Business Week calls it a MySpace for Local Businesses:

Using data obtained from public records and a proprietary Web crawler developed by cofounder Yamamoto, the eight-employee MerchantCircle builds the listings, then relies on merchants finding listings through word-of-mouth and search engines. MerchantCircle optimizes each entry in the directory, so that it gets good placement when it is picked up by major search engines such as Google (GOOG). “We make it easy for people to link to your site, make it easy for merchants to create new content, and tag it in a way the Web loves. Google wants people to be able to find stuff that they’re interested in. For a small-business man to do that himself would be impossible, but we’re applying that [technology] across lots and lots of merchants’ pages,” says Yamamoto.

MerchantCircle also hopes to appeal to small-business owners by aggregating every review and consumer-generated posting about a specific business on the Web in one placein essence, providing a way to manage a business’s online reputation. Whenever a comment is posted anywhere on the Web, the business owner can read about it almost instantaneously on the free online dashboard provided to each of the businesses with entries in the directory. It’s an effective way for the “merchant to understand what’s being said about them anddecide how they want to manage it,” says MerchantCircle cofounder Smith.

Feed Market Overview

FeedBurner provides an overview. One stats: “The top 4 aggregators as measured by clicks – My Yahoo!, Google Reader/Personalized Homepage, Bloglines and Netvibes – account for 95% of all web aggregator clicks to FeedBurner publisher’s content.”

India’s Mobile Revolution

International Herald Tribune has an article by Shashi Tharoor:

By 2010, the government tells us, we will have 500 million Indian telephone users. China will probably still be ahead, but on a per capita basis there will be little to choose between us.

Now to anyone who grew up in pre- liberalization India, that is astonishing. Bureaucratic statism committed a long list of sins against the Indian people, but communications was high up on the list; the woeful state of India’s telephones right up to the 1990s, with only eight million connections and a further 20 million on waiting lists, would have been a joke if it wasn’t also a tragedy and a man-made one at that.

The cellphone revolution is exciting not only as a sign of India’s economic transformation, but as a symptom of something far more important, a change in the attitude of India’s governing classes.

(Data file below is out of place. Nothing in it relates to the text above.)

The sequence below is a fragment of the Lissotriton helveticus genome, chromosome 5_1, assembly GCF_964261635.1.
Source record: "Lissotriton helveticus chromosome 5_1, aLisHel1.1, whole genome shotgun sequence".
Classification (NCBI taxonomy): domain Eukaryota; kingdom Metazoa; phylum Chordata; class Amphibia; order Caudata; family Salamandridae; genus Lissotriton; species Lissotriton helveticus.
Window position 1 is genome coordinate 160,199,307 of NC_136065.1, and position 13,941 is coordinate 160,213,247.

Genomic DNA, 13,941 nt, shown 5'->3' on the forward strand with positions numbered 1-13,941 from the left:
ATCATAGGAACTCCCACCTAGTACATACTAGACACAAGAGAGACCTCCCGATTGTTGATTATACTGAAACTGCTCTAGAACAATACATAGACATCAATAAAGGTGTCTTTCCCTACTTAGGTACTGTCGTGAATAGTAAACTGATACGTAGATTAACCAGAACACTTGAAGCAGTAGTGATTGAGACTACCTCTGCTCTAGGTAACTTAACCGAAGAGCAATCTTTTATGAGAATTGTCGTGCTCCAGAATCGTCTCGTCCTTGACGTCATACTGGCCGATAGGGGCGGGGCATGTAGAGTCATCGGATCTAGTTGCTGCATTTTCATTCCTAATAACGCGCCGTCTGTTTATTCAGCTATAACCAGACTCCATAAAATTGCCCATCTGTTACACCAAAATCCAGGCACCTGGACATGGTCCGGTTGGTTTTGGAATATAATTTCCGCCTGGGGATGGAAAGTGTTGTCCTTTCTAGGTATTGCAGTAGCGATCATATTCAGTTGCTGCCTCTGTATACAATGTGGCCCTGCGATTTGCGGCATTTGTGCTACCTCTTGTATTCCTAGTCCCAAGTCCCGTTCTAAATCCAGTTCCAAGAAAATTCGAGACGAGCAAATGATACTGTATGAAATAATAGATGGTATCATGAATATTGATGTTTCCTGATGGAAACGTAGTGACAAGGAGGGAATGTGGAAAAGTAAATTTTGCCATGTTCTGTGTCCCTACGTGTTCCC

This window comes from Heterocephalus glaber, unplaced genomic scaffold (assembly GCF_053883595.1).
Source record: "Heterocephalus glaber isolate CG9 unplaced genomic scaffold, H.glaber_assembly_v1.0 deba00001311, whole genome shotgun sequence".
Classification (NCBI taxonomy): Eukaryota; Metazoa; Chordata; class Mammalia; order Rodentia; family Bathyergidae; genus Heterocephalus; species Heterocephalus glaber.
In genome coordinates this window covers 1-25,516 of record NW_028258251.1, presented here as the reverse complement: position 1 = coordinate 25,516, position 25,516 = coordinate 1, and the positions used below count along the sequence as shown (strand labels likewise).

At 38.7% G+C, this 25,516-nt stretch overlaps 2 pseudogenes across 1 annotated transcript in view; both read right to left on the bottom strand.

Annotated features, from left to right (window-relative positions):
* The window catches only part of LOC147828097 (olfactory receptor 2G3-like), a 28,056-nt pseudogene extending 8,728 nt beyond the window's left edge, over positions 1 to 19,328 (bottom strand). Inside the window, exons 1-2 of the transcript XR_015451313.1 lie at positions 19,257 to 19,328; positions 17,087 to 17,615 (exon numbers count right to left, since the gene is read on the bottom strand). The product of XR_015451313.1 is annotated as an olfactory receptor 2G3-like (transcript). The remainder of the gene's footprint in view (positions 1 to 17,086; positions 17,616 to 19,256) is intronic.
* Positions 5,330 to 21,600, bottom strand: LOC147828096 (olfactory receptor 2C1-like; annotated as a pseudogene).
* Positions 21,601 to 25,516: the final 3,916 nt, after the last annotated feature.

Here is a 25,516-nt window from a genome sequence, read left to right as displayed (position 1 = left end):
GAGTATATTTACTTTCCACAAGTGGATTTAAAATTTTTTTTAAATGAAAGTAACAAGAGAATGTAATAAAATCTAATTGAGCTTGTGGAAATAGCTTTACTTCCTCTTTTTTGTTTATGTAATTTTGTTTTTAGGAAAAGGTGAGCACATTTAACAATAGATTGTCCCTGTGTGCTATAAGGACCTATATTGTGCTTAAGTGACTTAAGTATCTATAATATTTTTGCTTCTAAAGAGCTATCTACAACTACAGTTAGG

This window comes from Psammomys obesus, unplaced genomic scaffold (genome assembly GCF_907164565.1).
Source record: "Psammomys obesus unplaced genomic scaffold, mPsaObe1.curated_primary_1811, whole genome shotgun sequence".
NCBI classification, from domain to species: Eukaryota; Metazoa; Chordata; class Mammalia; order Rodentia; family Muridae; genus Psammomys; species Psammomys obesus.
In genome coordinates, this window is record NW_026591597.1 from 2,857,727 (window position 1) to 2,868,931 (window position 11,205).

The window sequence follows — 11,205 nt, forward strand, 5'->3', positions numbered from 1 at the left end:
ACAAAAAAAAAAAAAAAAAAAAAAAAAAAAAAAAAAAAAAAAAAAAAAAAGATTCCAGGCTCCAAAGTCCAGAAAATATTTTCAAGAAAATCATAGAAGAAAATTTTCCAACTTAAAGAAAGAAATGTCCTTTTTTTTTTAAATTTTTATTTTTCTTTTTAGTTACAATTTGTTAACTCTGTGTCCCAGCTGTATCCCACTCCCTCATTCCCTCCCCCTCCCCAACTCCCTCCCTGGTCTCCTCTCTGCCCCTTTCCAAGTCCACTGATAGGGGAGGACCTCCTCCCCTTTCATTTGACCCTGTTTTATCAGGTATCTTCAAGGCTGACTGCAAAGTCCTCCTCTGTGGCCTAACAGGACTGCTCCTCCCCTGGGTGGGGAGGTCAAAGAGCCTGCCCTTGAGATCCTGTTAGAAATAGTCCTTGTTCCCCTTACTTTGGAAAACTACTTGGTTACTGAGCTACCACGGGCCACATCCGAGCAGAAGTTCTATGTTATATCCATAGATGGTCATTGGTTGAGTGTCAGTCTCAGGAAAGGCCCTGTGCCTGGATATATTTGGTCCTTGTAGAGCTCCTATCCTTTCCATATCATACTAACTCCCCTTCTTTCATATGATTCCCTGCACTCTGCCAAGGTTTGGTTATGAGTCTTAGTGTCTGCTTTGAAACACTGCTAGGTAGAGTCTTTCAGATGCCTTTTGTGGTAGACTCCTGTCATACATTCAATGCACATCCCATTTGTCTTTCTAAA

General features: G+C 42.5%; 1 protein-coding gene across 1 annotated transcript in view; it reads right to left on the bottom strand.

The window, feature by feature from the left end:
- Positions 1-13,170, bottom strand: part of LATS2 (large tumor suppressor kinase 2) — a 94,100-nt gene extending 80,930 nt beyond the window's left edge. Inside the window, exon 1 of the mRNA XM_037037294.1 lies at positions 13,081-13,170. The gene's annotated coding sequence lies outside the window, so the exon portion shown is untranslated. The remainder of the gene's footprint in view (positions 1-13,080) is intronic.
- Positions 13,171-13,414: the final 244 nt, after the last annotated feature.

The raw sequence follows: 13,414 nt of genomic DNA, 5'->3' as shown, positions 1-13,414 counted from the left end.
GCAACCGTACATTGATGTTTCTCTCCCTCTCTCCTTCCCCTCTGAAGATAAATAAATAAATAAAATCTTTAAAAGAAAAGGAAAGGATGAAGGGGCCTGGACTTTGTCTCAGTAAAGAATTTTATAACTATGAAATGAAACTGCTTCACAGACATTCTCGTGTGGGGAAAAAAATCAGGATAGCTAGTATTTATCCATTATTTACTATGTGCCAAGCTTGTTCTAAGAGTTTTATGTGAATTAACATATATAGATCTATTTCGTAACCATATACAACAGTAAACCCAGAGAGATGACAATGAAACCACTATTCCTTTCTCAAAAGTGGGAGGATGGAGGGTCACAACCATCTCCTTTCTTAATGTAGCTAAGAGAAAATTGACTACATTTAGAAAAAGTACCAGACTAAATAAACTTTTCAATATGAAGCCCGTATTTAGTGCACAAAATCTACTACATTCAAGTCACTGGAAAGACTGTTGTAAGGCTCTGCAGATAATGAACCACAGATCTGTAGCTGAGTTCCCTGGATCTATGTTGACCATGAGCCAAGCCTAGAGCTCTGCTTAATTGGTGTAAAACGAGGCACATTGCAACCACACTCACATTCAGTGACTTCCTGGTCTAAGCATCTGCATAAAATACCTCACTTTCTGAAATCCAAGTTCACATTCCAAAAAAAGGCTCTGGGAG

The government is marginal to this success story, since we don’t need it to lay telephone lines across the country any more, and the private sector telecoms companies develop their own connectivity.

Quest for the Perfect Ad

Business 2.0 writes:

unlike the first Internet boom – where dumb, old banner ads were slapped up with zero regard to effectiveness – this time around, the programmers and analysts are taking center stage, helping to create new forms of display ads that not only do a better job of getting your attention but also can be tracked with laserlike precision. The new breed of supersmart, supertargeted display ads, says Usama Fayyad, Yahoo’s head of research and data, is “just so much more powerful than search.”

This is Web advertising 2.0, where machines play as big a role as the copywriters and designers. In the midtown Manhattan offices of Ogilvy North America, co-CEO Carla Hendra and her team run online campaigns for blue-chip clients such as Allstate, American Express, IBM, and TD Ameritrade. The agency’s Interactive division is one of its fastest-growing operations, says Hendra, and most new hires come with a deep understanding of analytics.

TECH TALK: 3GSM 2007: An Operator Perspective

Telco 2.0 wrote about a presentation by Hamid Akhavan, CEO of T-Mobile International:

Hamids presentation talked about the key changes in the mobile industry around three themes:

1.Customer Needs Tailor-made services, Ease of use, Simple and worry-free pricing,
2.Markets Even stronger competitive and regulatory pressure, and market saturation and price erosion, and
3.Technology, specifically: Digitisation of comms and content,
4.Broadband mobile and IP networks,
5.Acceleration of innovation in devices and apps,
6.Delayering of access and services, i.e. apps becoming network-independent, therefore operators losing control.

He described Tomorrows World as being about:
– Multiple devices per person, rather than one converged device.
– Targeted offers for individuals hyper-segmentation needed.
– Overlap with adjacent markets: Operators, handset manufacturers, and service providers stepping on each others toes (e.g. Nokia buying Intellisync for push email).
– Super-broadband mobile networks: wireless 100mbps a reality by 2010 beating Fibre/DSL (!)
– Mobile phone evolving to becoming the personal companion (SMS/IM/Email merging into social networking tools).
– Rich services on the Internet at your fingertips (entertainment, information, transactions, etc).

Weve just scratched the surface in terms of leveraging customer insights, he said. Were not harvesting our existing customers very well today.

He summarised by saying Operators have no choice but to actively take part in new business models – the operator as access provider, enabler, or partner. 2007 is going to be year of business model experimentation.

Tomorrow: Snippets

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